Driving past Parliament House in New Delhi nowadays, one gets teasing glimpses of the roof of a building that has just come up in its immediate vicinity. A high boundary wall hides from public view most of the new Parliament Library building, the latest addition to the complex. What makes this an important architectural landmark is of course the building's obvious symbolic stature, and its location on the acropolis as it were. But its real significance lies in the fact that on this charged site, suffused with colonial architectural associations, a prominent and well-regarded architect has attempted to address the perennial problem confronting Indian practitioners of his craft: how do you seek out your roots and yet be modern?

Though many would regard this as a quixotic quest, one way or another, consciously or otherwise, architects in India continue to wrestle with the problem of a collective architectural identity in every project they undertake. In a post-colonial, modernising society, under constant pressure from the forces of globalisation, the need to define a regional identity gets accentuated, and is naturally foregrounded in the production of local architecture. In addition to the many problems that architects face in India, the search for "Indianness" therefore becomes, in Edward Said's words, their "uniquely punishing destiny". But many among the post-Independence generation of architects, particularly those from the 1960s and 1970s, recognised the creative potential of this imperative, and produced compelling works by addressing it. This building is of that genre.

The noted architectural historian Kenneth Frampton memorably termed the exemplary works of this genre - "critical regionalism" because the tenets of universal modernism were critically mediated by the local architects' familiarity with their roots - the indigenous building traditions and practices. Among the handful who have pursued this strategy with great success is Raj Rewal, the architect of the Parliament Library.

Viewing the architecture of India from this perspective enables one not only to understand the architecture of the Parliament Library but also to distinguish between architecture with gravitas and that without, to tell the work of a serious practitioner from that of a journeyman. When, for example, one evaluates another important library that was completed recently in New Delhi in this light one begins to understand why, in spite of its equally important context and impressive image, it falls short. This building, the Indira Gandhi National Centre for the Arts (IGNCA) Library, built on a prominent site flanking Lutyen's grand Central Vista, was designed by an American architect, Ralph Lerner, who self-consciously attempted to be both modern and Indian in his design. However, viewing this building through the filter of critical regionalism, it becomes apparent that Lerner's attempt to give the building an Indian identity merely resulted in a pastiche.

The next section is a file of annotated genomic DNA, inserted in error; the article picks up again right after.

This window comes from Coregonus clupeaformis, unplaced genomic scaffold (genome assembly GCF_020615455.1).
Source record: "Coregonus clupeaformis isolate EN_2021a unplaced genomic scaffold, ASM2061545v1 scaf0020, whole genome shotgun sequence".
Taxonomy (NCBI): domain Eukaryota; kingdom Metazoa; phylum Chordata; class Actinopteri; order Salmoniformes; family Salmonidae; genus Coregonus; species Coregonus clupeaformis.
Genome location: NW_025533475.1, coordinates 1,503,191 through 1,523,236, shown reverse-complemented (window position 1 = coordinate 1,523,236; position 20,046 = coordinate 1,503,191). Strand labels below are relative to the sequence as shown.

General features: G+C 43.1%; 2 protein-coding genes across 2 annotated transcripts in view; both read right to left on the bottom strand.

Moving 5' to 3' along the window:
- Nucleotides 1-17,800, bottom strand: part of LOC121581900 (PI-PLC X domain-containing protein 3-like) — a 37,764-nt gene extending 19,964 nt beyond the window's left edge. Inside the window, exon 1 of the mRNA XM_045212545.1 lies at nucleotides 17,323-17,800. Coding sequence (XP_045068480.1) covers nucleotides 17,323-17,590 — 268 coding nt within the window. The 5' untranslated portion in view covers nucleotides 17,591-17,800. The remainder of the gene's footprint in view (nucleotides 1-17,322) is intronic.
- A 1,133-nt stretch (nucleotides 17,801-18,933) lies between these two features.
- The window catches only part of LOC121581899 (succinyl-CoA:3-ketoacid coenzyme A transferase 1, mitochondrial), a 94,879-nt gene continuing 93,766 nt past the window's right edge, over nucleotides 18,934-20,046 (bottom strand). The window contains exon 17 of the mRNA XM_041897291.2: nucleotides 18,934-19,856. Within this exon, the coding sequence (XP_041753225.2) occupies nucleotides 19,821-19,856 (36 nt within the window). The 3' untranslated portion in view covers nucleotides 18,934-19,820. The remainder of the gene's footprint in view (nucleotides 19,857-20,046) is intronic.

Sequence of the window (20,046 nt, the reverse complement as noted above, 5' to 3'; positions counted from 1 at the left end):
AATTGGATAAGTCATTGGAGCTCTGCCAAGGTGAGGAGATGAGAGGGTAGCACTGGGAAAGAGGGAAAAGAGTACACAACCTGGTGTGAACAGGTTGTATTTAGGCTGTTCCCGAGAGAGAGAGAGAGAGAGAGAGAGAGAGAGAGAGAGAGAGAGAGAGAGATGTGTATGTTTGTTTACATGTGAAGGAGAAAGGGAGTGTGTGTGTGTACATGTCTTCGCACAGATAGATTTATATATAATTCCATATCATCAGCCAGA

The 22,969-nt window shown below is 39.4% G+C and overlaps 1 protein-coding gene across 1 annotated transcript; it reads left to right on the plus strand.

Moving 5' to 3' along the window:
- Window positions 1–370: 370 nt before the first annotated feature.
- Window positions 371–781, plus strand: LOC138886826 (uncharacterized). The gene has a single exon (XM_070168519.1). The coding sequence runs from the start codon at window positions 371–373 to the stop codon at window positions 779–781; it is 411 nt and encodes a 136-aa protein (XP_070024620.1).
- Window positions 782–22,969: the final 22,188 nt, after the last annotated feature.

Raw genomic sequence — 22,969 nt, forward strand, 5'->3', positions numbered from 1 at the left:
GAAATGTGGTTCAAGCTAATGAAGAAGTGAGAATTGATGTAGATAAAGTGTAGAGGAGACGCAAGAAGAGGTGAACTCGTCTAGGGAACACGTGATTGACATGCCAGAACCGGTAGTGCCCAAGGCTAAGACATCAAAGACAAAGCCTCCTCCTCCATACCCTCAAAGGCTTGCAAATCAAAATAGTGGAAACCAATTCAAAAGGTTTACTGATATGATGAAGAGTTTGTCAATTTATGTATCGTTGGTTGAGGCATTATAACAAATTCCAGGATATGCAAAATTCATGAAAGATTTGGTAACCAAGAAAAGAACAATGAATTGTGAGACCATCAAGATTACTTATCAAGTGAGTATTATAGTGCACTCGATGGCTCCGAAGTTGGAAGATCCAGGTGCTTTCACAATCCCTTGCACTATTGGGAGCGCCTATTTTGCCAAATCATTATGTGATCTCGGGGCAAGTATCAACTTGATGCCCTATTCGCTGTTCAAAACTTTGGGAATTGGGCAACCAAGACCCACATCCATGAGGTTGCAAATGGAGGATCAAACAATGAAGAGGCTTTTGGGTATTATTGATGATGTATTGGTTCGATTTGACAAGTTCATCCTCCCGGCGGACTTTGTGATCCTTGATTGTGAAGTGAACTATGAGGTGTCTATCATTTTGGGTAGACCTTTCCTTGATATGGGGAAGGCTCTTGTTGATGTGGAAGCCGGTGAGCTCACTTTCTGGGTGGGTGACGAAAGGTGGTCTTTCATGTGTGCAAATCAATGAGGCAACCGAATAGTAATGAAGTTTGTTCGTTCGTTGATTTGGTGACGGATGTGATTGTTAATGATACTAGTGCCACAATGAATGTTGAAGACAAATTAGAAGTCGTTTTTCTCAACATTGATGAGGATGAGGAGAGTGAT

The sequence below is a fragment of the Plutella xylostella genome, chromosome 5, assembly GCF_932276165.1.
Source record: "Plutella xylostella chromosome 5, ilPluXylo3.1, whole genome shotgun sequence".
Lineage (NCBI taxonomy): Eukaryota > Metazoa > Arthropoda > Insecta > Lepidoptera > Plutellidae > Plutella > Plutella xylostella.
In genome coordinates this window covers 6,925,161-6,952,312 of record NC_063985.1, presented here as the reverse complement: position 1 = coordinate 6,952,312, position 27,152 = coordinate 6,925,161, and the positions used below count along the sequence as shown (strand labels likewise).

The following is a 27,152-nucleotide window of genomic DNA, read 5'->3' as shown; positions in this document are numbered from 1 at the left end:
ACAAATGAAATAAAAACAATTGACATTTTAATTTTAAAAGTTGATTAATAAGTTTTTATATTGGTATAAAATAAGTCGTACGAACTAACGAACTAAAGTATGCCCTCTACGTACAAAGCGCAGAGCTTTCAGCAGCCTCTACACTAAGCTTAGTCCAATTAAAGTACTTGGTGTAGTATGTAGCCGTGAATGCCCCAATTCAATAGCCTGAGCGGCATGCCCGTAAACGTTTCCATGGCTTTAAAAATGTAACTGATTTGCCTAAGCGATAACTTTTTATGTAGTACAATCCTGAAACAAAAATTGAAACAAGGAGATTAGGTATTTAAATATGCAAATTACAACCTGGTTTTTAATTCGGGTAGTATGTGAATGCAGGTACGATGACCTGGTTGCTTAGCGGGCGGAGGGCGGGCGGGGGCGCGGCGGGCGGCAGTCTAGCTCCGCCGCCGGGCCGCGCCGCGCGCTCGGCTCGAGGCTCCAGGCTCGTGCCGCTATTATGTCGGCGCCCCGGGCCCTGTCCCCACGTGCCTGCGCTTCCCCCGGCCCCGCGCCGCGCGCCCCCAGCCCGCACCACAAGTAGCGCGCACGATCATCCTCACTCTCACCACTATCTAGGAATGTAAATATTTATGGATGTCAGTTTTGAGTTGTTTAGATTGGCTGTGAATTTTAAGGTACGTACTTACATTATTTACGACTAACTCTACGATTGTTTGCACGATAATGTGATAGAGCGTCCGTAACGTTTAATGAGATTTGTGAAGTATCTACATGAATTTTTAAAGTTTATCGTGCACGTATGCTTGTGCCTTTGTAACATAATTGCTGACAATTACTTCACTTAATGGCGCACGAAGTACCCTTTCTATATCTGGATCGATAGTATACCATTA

SO what makes Rewal's design more authentic? One reason, though by no means a sufficient one, is that one knows his architectural pedigree and in the Parliament Library he develops themes that he has pursued with great rigour earlier. Rewal's long-term strategy has been to transform traditional elements of architecture for contemporary deployment, not merely transfer their images as Lerner has done in the IGNCA library. The other related reason is that even as Rewal fulfils the functional requirements, he seeks to do so at a deeper level. It is the deep structure of his architectural methods that set his work apart from that of Lerner's, or for that matter any other architect in India.

Rewal explains that his aim in this project was to seek a low-key architectural expression signifying "sagacity, even spiritual elegance" rather than to "attempt to compete with the power of the Parliament". He draws the analogy of the relationship between a guru and the king to describe his vision for the design of the library (the guru) and its relationship to Parliament house (the king). These metaphors may sound trite, and are of course meaningless unless they are credibly translated into the architecture of the building. However, in the experience of the building, one does feel the deep resonance of Rewal's architectural intent.

The building does not rise above the podium level of Parliament House. It is composed of a variety of symmetrically structured formal spaces and volumes that endow the main movement route and link the major functions of the library with an almost ritual character. Interspersed with landscaped courtyards and four-storey atriums, the juxtaposing of indoor and outdoor spaces in this labyrinthine building is formally developed and elegant. In this manner, Rewal has subtly modulated the experience of daylight in all the public spaces, and it even reaches the second basement. The plan of the library resembles a square mandala with nine interlinked nodal points, where each node is a functional entity. However, one corner of the mandala is missing because of the constraints of placing the square form on a triangular site.